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Does substitution ‘faux pas’ throw Hockey rules into question?

The Men’s Bronze medal match, from the Robobank World Cup, between England and Argentina, ended with a triumphant podium-placing 2-0 win for, Argentina (11th in the world rankings) . However since the result, as you may have heard, it was spotted that the Argentinians were fielding 12 players for 2 minutes and 26 seconds of the second half. Scandalous?! A clear breach of the rules? Yes and yes.

As substitutions are ultimately the Captain’s responsibility during a hockey match, the penalty for such an infringement is the 5 minute suspension of the offending team Captain. However the technical board were neither aware, nor notified by the extra player, of this incident. Therefore no action was taken and the game was played with both teams seemingly unaware of the glitch.

England’s main grounds for argument here were that both of the Argentinian goals were scored during the 5 minutes where they rightfully (according to FIH rules) should have had 10 men on field…This being realised only after the game, led to England having one obvious choice in the proceedings: to lodge a formal protest.

From this “England Hockey sought:

  1. A public statement of the facts.
  2. Acknowledgment from the FIH and Argentina that these serious irregularities had occurred. This would involve a recognition that the two goals were scored at a time when, under the rules, Argentina should have been playing with 10 players.”

EH stated in their protest that the incident could have affected the outcome of the game. The full statement released by EH can be seen below…

http://www.englandhockey.co.uk/news.asp?itemid=29303&itemTitle=Statement+in+response+to+the+FIH+statement+regarding+the+Rabobank+World+Cup+bronze+medal+match&section=22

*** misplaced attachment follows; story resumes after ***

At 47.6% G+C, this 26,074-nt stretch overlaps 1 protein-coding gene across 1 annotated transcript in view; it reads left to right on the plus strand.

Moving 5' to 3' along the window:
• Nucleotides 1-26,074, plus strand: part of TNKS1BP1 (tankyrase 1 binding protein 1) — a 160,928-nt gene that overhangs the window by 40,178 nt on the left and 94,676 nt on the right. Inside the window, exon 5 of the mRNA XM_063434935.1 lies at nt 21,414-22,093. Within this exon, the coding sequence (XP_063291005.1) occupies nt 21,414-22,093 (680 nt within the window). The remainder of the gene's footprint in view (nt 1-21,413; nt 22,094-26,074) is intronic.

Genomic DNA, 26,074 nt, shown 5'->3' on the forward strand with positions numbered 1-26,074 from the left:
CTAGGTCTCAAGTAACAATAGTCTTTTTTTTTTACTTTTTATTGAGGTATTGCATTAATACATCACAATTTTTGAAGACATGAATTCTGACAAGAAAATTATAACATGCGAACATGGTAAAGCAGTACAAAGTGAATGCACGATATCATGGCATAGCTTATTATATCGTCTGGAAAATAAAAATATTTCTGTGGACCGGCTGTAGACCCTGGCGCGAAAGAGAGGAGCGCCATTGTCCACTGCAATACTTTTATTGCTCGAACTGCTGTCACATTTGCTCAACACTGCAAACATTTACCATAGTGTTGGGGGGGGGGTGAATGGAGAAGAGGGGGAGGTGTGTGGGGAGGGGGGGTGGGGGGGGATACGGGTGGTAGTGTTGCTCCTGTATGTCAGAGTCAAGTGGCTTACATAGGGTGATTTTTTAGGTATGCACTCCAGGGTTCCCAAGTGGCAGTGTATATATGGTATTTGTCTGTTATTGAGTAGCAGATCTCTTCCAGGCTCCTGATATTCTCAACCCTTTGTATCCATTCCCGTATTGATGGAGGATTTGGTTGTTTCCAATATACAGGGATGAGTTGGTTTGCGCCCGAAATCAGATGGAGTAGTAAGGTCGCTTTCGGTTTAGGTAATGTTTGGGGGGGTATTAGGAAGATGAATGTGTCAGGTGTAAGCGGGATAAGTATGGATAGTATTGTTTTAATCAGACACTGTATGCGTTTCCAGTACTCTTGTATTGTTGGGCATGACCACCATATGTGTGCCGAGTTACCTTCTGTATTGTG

The resultant decision from the FIH Tournament Director after interviewing the England and Argentina’s management teams and watching relevant video footage was that there was a breach of the rules of hockey, but that this breach was unintentional. The action to be taken in light of this decision is that the Captain of the Argentinian men’s hockey team will be suspended for the first match of the next World Level event. 

The full statement released by FIH can be seen below…

http://www.rabobankhockeyworldcup2014.com/hockey-england-lodged-an-official-protest-today-following-the-argentina-v-england-bronze-medal-match

A few serious questions arise from this news: Was the breach unintentional? Is the penalty enough compensation for losing a medal placing? How can this problem be prevented in future?

The clue that the Argentinian team were conscious of the mistake was that the extra player withdrew from the field of play without another player replacing him – however in doing so he did not notify the technical table… sneaky. But also this begs the question, why weren’t they already aware of it? With all the technology implemented in international field hockey, surely something as simple as substitutions should be under control?

Hockey is streaming ahead of football in this department with the 2014 Football World Cup seeing the premiere of goal line technology in the sport! Perhaps a lesson could be learned from football in the substitutions department? Of course adapted to suit the flow of a hockey game, with as few interruptions as possible. The FIH have said that they intend to review the procedures relating to the issue in order to prevent future occurrence… Reassuring? Of course! We all love hockey for its dynamism and the rules are ever changing in order to improve the game, but was the penalty inflicted on Argentina enough of a compensation for the breach?

One match ban in this situation may seem a tad nonsensical. No matter how many match bans the Captain was given, some may say that Argentina’s medals are tainted forever.

England Hockey say they ‘respect the process and the decision that has been reached and has chosen not to appeal either the finding or the penalty imposed.’ – suggesting they are satisfied with the mistake being publicly admitted at the very least. If the goals were scored during the 2 minutes and 26 seconds of 11 v 12, it may have been a different story!

 

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